This Knowledgebase article provides information about what to do if a server crashes during a switchover.
In the unlikely event that one server in a Neverfail pair fails during Switchover, the surviving server will always end up active. Depending on where the command to switchover originated, and the identity of the server that failed, the surviving server may show its system status as 'Replicating' or 'Not Replicating' in the System > Status & Control panel of the Neverfail Heartbeat Management Client.
The protected application will continue to run, UNLESS, the switchover was triggered by failure of the protected application AND the surviving server is the one where the application failure occurred. This is true for user-initiated switchovers, and for switchovers driven by a failure of a protected application.
Note: In the description which follows, the server that failed or crashed is referred to as the 'failed' server, while the server which continued to operate is referred to as the 'surviving' server, even if the protected application is not operable on that server.
- BEFORE attempting to reconnect the server pair, the reason for the crash should be determined and corrective action taken. Do not simply reboot the failed server and attempt to reconnect it. It is important to identify the cause of any failure first, and it is not recommended to reconnect the failed server before the surviving server has completed its transition to the 'active' role.
- When the failed server is *initially* rebooted, Neverfail Heartbeat will be in one of two states:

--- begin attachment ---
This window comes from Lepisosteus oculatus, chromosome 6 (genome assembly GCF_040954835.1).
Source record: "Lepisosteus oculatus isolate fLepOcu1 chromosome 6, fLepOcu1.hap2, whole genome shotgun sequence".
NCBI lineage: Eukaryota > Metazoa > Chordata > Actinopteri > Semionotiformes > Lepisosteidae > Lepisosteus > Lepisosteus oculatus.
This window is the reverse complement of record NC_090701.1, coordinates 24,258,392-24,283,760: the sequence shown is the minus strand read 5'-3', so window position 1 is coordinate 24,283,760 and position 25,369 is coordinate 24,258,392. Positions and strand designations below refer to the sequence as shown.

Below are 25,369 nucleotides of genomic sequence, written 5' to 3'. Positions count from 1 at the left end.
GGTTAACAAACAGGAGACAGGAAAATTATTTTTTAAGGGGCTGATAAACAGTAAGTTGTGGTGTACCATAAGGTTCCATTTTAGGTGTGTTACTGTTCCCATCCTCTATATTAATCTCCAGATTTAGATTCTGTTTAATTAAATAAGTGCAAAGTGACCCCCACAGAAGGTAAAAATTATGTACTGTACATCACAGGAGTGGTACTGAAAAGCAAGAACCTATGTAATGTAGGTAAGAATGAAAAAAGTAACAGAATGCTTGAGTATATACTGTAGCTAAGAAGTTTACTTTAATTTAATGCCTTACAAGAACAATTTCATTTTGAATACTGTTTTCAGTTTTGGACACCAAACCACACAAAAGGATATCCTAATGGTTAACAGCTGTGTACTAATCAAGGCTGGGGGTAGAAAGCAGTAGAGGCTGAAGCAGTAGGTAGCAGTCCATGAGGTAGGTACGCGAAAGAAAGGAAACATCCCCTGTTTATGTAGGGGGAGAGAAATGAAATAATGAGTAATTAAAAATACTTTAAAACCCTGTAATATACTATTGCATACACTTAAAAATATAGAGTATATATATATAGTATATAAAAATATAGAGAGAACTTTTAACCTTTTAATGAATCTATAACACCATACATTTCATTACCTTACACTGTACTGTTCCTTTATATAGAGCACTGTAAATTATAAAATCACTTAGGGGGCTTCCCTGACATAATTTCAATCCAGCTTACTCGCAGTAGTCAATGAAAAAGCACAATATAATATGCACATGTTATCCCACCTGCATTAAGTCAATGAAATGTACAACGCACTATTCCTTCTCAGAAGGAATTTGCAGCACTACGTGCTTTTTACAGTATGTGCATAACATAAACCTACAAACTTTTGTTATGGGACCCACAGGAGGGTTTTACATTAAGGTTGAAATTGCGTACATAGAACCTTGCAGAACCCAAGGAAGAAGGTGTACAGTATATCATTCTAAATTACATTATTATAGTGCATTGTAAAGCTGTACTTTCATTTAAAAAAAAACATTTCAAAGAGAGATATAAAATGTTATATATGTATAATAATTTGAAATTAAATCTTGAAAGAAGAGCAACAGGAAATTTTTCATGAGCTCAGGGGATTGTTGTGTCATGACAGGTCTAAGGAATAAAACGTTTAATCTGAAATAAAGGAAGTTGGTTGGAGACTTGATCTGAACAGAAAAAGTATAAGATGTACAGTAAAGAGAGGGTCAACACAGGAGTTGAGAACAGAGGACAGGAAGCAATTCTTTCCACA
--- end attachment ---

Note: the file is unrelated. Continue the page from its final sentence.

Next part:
- The Neverfail Server R2 service is running
- The Neverfail Server R2 service is not running
If the Neverfail Server R2 service is running, and you log in to Windows locally on the failed server, you will see a warning message:
'Cannot start replication because previous run did not shutdown properly. Check configuration
Click OK to dismiss the warning message. This action will automatically stop the Neverfail Server R2 service.
If the Neverfail Server R2 service is running, and you log in to Windows remotely via Terminal Services (Remote Desktop in Windows 2003) on the failed server, you won't see the warning message, which is only displayed locally; so it is necessary to stop the Neverfail Server R2 service via the Windows Service Control Manager or using the 'net stop' command.
- Once you are sure the Neverfail Server R2 service is not running on the failed server, you should shut down Neverfail Heartbeat on the surviving server, leaving any protected applications running. This will prevent the build up of large on-disk update queues on the surviving server, while allowing continuity of service from the protected applications. To ensure any protected applications continue to run when Neverfail Heartbeat is shut down, connect a Neverfail Heartbeat Management Client to the server pair, and click on Shutdown on the 'Status & Control' panel, choosing the option 'Exit Neverfail Heartbeat without stopping Application'.
- If the protected application is not running after the failure occurs (for example, because the original switchover was triggered by an application failure), the reason for the application failure must be determined. Ensure Neverfail Heartbeat is shut down on the surviving server before attempting to diagnose the problem, and that the Neverfail Application Module Monitor service is stopped. It is safe to stop the Neverfail Application Module Monitor service manually for diagnostic purposes. Once the problem has been identified and corrected, continue with the recovery procedure.
- On the failed server, run the Configure Server wizard by right-clicking the Neverfail Heartbeat system tray icon and choosing 'Configure Server Wizard' from the menu. Run through the Wizard and set the server role to 'passive'. Click Finish to save the changes.
- Start Neverfail Heartbeat on the passive server by right-clicking the Neverfail Heartbeat system tray icon and choosing 'Start Neverfail Heartbeat'. Repeat on the active server. The server pair will connect and synchronize data.